Trisha Yearwood has a lot to be thankful for this Thanksgiving season, one of which is her current exhibit at the iconic Country Music Hall of Fame and Museum, “Trisha Yearwood: The Song Remembers When”.
To celebrate the event, which lasts through Jan. 3rd of next year, Yearwood spoke in front of a large group of students about her life and career.
She was candid about her fears, a most recent one being her performance of Reba McEntire’s “Fancy” at the Leadership Music Dale Franklin Awards on Nov. 16, where McEntire was being honored.
“I sang it with her band, so they just played it in her key,” Yearwood explained.
“Well, Reba McEntire sings a lot higher than I do, and I didn’t want to be … well, I can’t hit those high notes! So, I just came out and took a really deep breath … And I was terrified.”
You can see in the video below that she did an awesome job!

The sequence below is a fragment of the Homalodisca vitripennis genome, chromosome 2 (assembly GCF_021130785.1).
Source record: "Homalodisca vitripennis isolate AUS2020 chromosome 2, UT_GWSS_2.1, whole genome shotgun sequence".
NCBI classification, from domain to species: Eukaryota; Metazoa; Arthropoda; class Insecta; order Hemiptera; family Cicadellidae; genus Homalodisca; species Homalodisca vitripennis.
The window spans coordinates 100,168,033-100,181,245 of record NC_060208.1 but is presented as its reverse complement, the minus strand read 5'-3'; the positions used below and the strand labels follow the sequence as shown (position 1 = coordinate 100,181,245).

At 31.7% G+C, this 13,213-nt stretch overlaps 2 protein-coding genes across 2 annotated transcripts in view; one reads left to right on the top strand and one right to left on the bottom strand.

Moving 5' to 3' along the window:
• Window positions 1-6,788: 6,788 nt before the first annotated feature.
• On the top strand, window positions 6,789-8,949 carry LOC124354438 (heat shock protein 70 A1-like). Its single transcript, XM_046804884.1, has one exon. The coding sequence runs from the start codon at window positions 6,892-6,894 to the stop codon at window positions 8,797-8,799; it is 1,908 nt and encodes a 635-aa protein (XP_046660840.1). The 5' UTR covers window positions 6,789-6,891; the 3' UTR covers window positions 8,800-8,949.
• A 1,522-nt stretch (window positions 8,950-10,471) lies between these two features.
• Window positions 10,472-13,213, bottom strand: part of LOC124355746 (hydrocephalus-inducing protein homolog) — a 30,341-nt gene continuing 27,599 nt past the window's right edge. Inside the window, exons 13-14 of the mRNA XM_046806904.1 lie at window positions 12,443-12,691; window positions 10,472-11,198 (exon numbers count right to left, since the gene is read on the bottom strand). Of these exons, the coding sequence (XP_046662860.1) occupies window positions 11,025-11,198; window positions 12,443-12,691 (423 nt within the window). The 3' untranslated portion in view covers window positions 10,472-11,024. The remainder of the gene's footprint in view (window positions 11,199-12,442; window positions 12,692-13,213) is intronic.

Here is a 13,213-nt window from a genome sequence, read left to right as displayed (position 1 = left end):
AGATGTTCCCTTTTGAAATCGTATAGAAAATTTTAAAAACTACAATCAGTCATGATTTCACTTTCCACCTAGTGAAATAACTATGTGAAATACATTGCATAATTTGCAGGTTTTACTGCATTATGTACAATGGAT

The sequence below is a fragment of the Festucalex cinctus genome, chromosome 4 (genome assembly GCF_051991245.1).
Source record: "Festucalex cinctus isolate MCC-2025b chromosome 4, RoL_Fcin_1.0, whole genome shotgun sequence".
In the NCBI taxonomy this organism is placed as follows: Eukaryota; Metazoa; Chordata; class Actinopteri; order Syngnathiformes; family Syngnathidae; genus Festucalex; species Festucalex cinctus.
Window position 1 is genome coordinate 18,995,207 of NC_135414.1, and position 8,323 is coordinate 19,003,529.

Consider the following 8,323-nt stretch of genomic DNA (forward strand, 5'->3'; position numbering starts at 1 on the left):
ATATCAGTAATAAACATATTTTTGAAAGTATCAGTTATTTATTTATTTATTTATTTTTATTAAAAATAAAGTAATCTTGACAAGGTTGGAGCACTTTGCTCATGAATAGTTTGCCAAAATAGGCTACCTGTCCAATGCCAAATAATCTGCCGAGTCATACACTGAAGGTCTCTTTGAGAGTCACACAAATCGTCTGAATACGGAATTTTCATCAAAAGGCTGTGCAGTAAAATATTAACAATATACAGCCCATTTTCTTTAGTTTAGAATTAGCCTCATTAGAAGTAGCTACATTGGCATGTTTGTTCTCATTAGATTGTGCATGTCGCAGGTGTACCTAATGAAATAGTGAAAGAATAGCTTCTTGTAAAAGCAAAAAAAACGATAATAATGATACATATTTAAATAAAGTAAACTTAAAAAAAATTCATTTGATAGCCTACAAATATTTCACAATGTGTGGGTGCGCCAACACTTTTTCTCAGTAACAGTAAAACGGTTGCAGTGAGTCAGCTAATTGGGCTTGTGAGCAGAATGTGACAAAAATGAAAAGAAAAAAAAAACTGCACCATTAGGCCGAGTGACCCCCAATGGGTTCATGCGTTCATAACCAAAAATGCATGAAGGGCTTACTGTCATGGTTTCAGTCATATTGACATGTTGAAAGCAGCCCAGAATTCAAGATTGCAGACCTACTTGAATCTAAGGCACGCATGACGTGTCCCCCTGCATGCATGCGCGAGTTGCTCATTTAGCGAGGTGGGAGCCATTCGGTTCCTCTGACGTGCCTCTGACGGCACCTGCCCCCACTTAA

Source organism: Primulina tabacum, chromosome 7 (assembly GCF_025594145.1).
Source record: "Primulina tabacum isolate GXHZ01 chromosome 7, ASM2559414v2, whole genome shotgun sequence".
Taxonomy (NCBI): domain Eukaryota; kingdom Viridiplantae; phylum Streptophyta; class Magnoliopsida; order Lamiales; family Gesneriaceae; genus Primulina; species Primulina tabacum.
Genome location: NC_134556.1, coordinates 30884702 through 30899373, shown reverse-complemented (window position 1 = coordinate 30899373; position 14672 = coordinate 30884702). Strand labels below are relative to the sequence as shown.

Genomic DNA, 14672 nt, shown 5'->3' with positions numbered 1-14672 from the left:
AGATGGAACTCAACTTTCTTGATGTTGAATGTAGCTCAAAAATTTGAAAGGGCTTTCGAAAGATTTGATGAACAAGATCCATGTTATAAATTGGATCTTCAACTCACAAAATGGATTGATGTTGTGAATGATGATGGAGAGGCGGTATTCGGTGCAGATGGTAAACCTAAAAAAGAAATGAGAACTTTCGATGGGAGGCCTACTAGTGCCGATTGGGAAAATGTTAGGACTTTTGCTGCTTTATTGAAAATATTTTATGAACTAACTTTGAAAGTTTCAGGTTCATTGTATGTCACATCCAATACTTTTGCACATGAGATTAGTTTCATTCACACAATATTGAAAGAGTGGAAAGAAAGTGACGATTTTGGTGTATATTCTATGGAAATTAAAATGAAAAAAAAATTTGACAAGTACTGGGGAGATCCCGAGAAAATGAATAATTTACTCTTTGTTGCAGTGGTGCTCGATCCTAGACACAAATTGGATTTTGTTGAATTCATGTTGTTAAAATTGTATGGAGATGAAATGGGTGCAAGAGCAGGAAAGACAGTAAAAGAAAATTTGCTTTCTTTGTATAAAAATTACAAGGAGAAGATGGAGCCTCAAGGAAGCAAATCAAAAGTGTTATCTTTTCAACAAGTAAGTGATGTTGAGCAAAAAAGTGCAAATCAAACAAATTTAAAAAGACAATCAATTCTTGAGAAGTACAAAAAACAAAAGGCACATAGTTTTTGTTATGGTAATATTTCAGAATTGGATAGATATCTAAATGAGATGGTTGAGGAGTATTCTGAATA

Yearwood also had some thoughts to share on the direction country music may be heading after a student asked what “the future holds for country music,” .
“The cool thing about country music is that it always changes,” and she predicted the current country-pop sounds “will probably go back to a little more grassroots, a little more singer-songwriter vibe” she commented.
Yearwood then went on to talk about her early years in Nashville. She got her start in Nashville in the early 1980’s from singing songs that songwriters wanted to shop around. She would record other people’s demos for $20 a song.
“I got work based on the fact that I showed up on time, I worked cheap, I knew the songs when I got there, and I sang on pitch,” she recalled.
“I was not aggressive,” she said. “I was shy, so I wasn’t going into record labels saying, ‘Hey, I want you to sign me because I think I’m really great.’ But they were hearing me every day [on the demos] because publishers and songwriters were trying to get their songs cut.”
“Don’t ever think, because you’re young, that you don’t know what you want” Yearwood said to the students.
“If you’re doing this [pursuing a music career] because you feel a burning desire to do it, then you’ll find a way to do it, no matter what. If you’re doing this because, ‘hey, it’s really cool, and I’ll be famous,’ then you’ll probably quit, because it’s not easy to do for the long haul.”
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